Alchemy in the Rain Forest

Author: Jerry K. Jacka
Publisher: Duke University Press
ISBN: 082237501X
Format: PDF, Docs
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In Alchemy in the Rain Forest Jerry K. Jacka explores how the indigenous population of Papua New Guinea's highlands struggle to create meaningful lives in the midst of extreme social conflict and environmental degradation. Drawing on theories of political ecology, place, and ontology and using ethnographic, environmental, and historical data, Jacka presents a multilayered examination of the impacts large-scale commercial gold mining in the region has had on ecology and social relations. Despite the deadly interclan violence and widespread pollution brought on by mining, the uneven distribution of its financial benefits has led many Porgerans to call for further development. This desire for increased mining, Jacka points out, counters popular portrayals of indigenous people as innate conservationists who defend the environment from international neoliberal development. Jacka's examination of the ways Porgerans search for common ground between capitalist and indigenous ways of knowing and being points to the complexity and interconnectedness of land, indigenous knowledge, and the global economy in Porgera and beyond.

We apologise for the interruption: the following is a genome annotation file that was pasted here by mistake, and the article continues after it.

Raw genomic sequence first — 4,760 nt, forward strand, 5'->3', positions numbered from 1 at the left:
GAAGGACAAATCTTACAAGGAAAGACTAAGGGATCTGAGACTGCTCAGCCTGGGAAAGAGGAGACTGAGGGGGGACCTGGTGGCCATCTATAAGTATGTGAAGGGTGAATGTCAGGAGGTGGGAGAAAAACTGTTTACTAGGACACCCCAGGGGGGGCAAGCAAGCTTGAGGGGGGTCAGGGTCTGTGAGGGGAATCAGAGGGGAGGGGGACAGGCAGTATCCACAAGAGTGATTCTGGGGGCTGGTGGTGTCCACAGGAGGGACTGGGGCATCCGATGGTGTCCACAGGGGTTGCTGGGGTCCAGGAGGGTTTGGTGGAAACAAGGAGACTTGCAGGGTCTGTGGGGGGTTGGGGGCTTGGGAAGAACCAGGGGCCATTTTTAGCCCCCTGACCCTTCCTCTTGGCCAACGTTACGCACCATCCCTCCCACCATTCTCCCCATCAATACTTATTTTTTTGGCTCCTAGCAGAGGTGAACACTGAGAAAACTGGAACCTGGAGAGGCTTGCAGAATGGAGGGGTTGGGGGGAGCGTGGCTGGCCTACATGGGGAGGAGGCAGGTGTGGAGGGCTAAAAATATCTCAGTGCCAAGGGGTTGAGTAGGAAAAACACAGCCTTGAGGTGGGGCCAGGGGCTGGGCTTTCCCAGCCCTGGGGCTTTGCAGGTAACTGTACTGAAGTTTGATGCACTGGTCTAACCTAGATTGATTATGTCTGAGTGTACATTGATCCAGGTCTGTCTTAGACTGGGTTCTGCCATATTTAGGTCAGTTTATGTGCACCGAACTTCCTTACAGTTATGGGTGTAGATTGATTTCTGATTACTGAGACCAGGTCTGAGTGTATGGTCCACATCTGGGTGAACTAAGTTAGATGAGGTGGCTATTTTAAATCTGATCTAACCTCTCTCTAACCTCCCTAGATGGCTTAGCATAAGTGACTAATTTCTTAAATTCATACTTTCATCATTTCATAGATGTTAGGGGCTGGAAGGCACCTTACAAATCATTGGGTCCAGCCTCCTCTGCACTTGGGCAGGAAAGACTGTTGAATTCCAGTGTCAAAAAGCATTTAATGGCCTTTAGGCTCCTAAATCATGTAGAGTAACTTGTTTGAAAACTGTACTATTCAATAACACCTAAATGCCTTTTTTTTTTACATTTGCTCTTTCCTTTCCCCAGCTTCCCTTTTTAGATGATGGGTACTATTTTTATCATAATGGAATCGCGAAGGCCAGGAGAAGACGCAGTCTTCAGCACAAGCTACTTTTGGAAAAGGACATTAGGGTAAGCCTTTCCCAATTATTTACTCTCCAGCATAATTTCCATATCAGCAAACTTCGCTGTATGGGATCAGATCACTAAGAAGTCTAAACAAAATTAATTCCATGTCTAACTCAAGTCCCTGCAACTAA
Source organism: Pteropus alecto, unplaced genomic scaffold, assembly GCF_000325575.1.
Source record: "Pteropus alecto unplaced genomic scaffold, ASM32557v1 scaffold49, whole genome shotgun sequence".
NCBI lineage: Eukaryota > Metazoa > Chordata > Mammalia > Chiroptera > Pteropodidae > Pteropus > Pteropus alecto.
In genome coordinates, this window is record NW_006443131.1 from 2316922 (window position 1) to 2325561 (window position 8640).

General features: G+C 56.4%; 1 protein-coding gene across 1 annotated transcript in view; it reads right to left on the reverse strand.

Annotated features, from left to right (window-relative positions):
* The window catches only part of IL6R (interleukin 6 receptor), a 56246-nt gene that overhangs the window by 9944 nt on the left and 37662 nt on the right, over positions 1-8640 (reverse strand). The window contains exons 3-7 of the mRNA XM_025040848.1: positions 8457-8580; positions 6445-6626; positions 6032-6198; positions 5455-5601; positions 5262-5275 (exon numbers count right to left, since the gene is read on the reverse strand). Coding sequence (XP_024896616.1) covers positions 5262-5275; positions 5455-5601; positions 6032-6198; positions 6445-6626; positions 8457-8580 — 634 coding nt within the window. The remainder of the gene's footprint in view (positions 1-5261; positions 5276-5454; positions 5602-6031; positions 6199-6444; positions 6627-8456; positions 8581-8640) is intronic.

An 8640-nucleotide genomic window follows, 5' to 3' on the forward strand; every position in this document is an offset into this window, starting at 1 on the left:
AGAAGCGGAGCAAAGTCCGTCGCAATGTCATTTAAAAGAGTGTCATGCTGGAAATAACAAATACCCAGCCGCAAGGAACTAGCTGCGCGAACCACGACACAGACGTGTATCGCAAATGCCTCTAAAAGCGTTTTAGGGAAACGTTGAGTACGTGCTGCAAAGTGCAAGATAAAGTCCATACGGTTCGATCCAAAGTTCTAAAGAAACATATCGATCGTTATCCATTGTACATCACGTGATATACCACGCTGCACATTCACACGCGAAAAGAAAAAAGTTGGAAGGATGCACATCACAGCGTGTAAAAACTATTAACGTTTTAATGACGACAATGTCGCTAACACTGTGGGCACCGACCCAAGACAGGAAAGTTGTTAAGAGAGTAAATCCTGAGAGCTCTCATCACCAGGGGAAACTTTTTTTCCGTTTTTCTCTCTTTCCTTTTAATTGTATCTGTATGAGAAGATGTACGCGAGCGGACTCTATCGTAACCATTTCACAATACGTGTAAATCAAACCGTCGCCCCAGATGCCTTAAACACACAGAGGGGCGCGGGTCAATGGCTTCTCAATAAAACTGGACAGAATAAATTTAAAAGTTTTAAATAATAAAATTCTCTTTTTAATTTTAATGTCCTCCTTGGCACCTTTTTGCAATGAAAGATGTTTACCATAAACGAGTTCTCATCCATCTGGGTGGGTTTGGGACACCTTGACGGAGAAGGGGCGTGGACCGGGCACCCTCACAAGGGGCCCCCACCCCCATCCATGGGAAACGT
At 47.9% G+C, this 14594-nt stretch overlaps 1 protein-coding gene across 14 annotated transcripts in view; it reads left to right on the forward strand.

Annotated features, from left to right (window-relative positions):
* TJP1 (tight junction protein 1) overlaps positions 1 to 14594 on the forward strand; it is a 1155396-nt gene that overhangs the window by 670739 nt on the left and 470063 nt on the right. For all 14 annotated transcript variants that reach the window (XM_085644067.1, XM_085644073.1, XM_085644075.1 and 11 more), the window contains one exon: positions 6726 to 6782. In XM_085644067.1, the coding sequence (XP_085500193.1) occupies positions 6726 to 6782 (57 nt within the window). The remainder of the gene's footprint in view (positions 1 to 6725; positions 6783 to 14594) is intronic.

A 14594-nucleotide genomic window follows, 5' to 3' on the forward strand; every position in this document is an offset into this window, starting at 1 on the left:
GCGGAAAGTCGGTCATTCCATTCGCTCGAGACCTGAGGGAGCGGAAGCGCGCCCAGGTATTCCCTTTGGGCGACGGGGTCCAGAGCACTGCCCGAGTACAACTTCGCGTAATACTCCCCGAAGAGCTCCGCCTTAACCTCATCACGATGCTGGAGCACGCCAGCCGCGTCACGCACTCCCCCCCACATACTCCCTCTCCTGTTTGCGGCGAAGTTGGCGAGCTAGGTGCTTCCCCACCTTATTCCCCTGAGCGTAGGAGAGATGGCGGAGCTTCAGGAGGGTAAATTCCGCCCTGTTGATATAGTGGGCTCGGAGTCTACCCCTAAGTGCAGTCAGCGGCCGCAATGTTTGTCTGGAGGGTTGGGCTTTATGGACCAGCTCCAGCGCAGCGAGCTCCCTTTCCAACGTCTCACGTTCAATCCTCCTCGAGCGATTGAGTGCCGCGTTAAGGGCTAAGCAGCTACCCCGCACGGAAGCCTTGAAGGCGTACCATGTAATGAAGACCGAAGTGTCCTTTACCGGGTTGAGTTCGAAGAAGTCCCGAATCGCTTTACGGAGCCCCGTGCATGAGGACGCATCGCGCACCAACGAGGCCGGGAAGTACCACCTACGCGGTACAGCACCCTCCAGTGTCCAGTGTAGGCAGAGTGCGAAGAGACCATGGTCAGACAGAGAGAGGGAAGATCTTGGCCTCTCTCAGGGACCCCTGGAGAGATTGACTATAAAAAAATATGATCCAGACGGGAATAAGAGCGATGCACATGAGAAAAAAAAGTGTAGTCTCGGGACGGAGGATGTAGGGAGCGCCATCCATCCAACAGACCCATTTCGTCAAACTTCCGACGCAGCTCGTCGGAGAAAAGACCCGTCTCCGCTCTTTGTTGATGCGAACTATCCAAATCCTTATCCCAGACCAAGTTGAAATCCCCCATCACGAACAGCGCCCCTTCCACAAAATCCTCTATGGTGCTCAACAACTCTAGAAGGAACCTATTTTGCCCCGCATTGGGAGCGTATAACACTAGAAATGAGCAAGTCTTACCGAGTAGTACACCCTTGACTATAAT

Designs for the Pluriverse

Author: Arturo Escobar
Publisher: Duke University Press
ISBN: 0822371812
Format: PDF
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In Designs for the Pluriverse Arturo Escobar presents a new vision of design theory and practice aimed at channeling design's world-making capacity toward ways of being and doing that are deeply attuned to justice and the Earth. Noting that most design—from consumer goods and digital technologies to built environments—currently serves capitalist ends, Escobar argues for the development of an “autonomous design” that eschews commercial and modernizing aims in favor of more collaborative and placed-based approaches. Such design attends to questions of environment, experience, and politics while focusing on the production of human experience based on the radical interdependence of all beings. Mapping autonomous design’s principles to the history of decolonial efforts of indigenous and Afro-descended people in Latin America, Escobar shows how refiguring current design practices could lead to the creation of more just and sustainable social orders.

Landscapes of Power

Author: Dana E. Powell
Publisher: Duke University Press
ISBN: 0822372290
Format: PDF, ePub, Docs